Christopher Plechot Binder
Professor Liz Safran has pushed me to do work beyond what I thought I was capable of. In doing so, she has helped me become a better scholar and never lets me settle for anything less than my best.
Degree and Class Year
What three words would you use to describe L&C?
What made you want to come to Lewis & Clark?
I was drawn to Lewis and Clark for many reasons, but most prominent among those were its small class sizes, beautiful campus, and unique ENVS program.
What’s your favorite class? How has it expanded your knowledge?
History of Ancient Rome, taught by Gordon Kelly. This class was absolutely phenomenal and, with hard work, granted me a comprehensive knowledge of Rome during the Republican and Imperial periods. Gordon is a truly exceptional professor who has an encyclopedic knowledge of Roman history. Through this class, Gordon taught me how to think more critically about history and conduct more precise analyses of primary sources, skills which will serve me well beyond my study of Ancient Rome.
Who is your mentor on campus? Why do you consider this person your mentor?
Elizabeth Safran, without a shadow of a doubt. Ever since meeting her in my first semester at Lewis & Clark, Liz has pushed me to do work beyond what I thought I was capable of. In doing so, she has helped me become a better scholar and never lets me settle for anything less than my best. Incredibly dedicated in class and in office hours, Liz is someone who I always feel is looking out for my best interests as I navigate my time here at Lewis & Clark.
Why did you choose to major in ENVS?
After my experience in Introduction to Environmental Studies with Professor Safran, I was certain that I wanted to be an ENVS major. That class revolutionized the way that I thought about environmental studies as an academic discipline, and in doing so, made me incredibly excited to pursue the major. While I was predisposed toward ENVS coming into L&C, this singular class confirmed that I was on the right path and opened my eyes to the uniqueness of our ENVS program.
How have your ENVS courses challenged—and perhaps even changed—your thinking?
Introduction to Environmental Studies is the foremost example of an ENVS class that changed the way I think. Not only did it challenge my preconceived notions about environmentalism, but it helped me foster a new mindset for thinking about “the environment”—one which embraces the daunting complexity of human-environment relations. Through classes like Environmental Analysis and Environmental Engagement, I’ve further developed my capacity to identify and analyze a variety of contrasting (often contentious) perspectives without forming premature judgments.
How did you weave your experiences outside ENVS into your ENVS courses?
My experiences outside the ENVS program are constantly being brought into my ENVS classes, a reality which clearly reflects the unparalleled interdisciplinarity of L&C’s ENVS program. I can attest with the utmost confidence that my work in fields as seemingly disparate as economics, philosophy, and history have all meaningfully contributed toward my experiences in ENVS. To achieve this integration, I am always thinking about and applying ideas beyond the context of the class that I’m in; it is simply a matter of looking more acutely at potential linkages and then exploring those connections in ENVS classes or directly with professors in office hours.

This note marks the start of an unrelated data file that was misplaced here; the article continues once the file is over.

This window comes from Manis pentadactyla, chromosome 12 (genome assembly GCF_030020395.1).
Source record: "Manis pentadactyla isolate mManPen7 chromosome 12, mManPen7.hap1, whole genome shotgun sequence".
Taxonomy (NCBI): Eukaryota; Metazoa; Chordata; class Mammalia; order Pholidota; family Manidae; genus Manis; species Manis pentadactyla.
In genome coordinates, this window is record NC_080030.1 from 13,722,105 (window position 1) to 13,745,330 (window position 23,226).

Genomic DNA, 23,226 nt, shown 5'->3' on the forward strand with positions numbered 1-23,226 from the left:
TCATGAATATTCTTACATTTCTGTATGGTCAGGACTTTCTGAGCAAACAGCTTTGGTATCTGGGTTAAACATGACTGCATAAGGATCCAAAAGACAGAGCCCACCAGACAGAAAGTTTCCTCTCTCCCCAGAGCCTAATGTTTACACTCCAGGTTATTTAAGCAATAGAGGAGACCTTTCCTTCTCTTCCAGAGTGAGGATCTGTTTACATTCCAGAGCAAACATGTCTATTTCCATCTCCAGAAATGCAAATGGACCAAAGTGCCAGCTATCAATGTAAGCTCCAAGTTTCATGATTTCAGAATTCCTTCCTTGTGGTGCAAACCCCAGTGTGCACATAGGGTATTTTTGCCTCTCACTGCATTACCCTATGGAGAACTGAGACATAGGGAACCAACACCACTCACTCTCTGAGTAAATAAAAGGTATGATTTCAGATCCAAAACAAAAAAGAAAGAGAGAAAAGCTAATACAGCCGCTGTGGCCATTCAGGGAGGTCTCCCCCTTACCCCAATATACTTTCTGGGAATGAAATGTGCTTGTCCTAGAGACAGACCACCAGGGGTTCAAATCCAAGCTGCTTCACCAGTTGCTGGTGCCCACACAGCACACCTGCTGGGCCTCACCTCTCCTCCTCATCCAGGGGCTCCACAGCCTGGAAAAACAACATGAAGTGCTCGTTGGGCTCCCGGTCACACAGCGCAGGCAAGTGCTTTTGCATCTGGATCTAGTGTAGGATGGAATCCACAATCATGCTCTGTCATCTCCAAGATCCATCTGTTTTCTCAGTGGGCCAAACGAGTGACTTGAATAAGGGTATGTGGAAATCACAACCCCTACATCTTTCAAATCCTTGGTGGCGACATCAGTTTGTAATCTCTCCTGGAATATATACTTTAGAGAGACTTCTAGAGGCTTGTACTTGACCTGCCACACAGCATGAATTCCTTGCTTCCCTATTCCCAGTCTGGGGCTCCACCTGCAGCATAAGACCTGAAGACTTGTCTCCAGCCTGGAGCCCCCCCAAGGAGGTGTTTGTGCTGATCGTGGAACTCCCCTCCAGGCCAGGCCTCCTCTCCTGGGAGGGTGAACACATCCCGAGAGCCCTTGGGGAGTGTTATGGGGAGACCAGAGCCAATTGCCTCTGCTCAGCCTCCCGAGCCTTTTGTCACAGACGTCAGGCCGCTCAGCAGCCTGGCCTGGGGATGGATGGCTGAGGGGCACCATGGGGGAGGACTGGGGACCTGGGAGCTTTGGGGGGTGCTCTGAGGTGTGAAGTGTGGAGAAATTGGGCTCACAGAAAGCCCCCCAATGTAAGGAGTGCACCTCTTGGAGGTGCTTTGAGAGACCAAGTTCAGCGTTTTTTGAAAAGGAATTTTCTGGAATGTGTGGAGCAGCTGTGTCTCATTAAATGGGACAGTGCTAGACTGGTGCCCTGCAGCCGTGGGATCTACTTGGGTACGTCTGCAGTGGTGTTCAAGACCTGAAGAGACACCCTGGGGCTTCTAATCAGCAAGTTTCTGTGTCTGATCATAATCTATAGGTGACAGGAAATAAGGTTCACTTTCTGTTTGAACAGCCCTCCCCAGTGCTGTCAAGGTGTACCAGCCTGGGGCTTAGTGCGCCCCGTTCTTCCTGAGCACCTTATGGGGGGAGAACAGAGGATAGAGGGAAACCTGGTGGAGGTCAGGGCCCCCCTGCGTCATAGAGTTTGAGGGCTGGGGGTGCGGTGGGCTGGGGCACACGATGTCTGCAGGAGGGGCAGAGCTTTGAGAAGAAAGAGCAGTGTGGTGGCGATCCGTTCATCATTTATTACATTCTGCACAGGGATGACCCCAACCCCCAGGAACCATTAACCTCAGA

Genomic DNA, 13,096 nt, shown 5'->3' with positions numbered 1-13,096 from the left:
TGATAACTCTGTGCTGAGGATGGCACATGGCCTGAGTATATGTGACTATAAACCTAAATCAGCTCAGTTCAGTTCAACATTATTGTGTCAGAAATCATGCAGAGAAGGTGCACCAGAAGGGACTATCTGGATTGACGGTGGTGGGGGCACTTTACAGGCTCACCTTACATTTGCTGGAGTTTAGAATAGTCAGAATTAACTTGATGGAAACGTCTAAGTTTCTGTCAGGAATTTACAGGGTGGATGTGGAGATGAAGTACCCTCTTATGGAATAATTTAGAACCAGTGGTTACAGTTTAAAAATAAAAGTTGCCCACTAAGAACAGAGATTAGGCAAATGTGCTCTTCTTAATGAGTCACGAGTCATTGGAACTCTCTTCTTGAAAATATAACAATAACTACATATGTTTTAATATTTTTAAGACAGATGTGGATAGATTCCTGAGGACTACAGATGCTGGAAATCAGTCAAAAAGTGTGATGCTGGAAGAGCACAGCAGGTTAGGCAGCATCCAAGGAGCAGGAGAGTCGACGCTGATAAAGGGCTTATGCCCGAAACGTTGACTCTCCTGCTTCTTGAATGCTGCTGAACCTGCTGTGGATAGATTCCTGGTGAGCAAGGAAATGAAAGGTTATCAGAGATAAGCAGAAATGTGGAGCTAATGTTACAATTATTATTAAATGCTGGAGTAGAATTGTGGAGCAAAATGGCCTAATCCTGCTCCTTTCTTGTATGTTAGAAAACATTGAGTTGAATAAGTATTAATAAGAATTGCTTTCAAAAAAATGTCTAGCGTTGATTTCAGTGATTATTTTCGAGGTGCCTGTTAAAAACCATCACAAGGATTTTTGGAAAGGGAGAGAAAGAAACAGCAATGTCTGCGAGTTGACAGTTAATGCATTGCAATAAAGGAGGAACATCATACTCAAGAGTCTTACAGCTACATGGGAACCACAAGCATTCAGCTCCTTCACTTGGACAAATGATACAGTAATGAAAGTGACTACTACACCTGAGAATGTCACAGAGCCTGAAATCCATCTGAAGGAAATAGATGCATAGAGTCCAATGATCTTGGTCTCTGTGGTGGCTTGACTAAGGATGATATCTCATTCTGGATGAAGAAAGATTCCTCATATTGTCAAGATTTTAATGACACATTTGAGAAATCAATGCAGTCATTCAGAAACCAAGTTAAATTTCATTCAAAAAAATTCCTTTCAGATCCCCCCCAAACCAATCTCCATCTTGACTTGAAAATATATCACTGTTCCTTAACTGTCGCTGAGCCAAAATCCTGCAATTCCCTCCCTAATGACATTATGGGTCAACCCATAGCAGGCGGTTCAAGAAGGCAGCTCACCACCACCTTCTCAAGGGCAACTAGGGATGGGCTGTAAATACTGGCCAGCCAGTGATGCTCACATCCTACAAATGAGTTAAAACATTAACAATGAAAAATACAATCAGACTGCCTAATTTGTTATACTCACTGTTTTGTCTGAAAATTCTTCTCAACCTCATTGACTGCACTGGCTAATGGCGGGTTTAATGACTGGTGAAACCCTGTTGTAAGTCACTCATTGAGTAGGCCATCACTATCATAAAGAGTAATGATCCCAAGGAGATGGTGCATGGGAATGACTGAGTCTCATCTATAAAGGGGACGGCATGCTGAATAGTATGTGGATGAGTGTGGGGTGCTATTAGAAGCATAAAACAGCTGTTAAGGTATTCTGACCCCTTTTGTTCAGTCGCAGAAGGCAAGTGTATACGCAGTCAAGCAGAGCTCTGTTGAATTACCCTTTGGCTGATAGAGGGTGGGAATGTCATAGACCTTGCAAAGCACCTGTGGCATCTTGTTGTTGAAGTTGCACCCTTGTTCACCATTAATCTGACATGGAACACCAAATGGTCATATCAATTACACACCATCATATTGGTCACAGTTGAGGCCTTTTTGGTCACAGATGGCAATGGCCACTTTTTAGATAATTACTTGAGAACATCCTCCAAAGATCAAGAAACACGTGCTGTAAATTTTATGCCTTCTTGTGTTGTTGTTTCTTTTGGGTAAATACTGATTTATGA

How will ENVS concepts be a part of your future?
I hope to pursue a career in forest management, so ENVS concepts should naturally be front and center. Regardless of my career, though, I am certain that I’ll carry the core ENVS concepts with me for the rest of my life. Our focus on different models of communication, for example, has enabled me to effectively analyze the primary ways in which information is conveyed in our society. This analytical framework—a distinct feature of L&C’s ENVS program—has countless applications to my life as a member of our global society.
What does the phrase environment across boundaries mean to you?
Environment across boundaries is a phrase distinct in its ambiguity. This ambiguity is utterly compelling, and to me, it implies a willingness to explore any number of possible intersections where notions of “the environment” and difference (whether it is spatial, temporal, ideological, etc.) come into contact. Moreover, communication is the medium through which this phrase serves its purpose—to stimulate new discussions, provide space for disparate ideas, and emphasize the importance of talking with one another as a means to understand and negotiate conflict.
What’s your favorite spot on campus?
There’s this one tree on the graduate campus that is perfect for hammocking, and it’s situated in such a serene place. It’s perfect for reading, hanging out with a small group of friends, or just listening to music on a sunny afternoon.
What’s your favorite thing about living in Portland?
My favorite thing about living in Portland is the multitude of parks and urban green spaces. Especially with Portland’s stellar public transportation, it is city where accessing nature is only a bus ride or MAX train away.
What have been the biggest challenges you have faced at Lewis & Clark?
Todd Lochner, a political science professor.
How do you manage stress?
Take time for yourself, lean on your friends for support, get plenty of sleep, and plan ahead. And seriously, don’t start writing research papers the night before they’re due.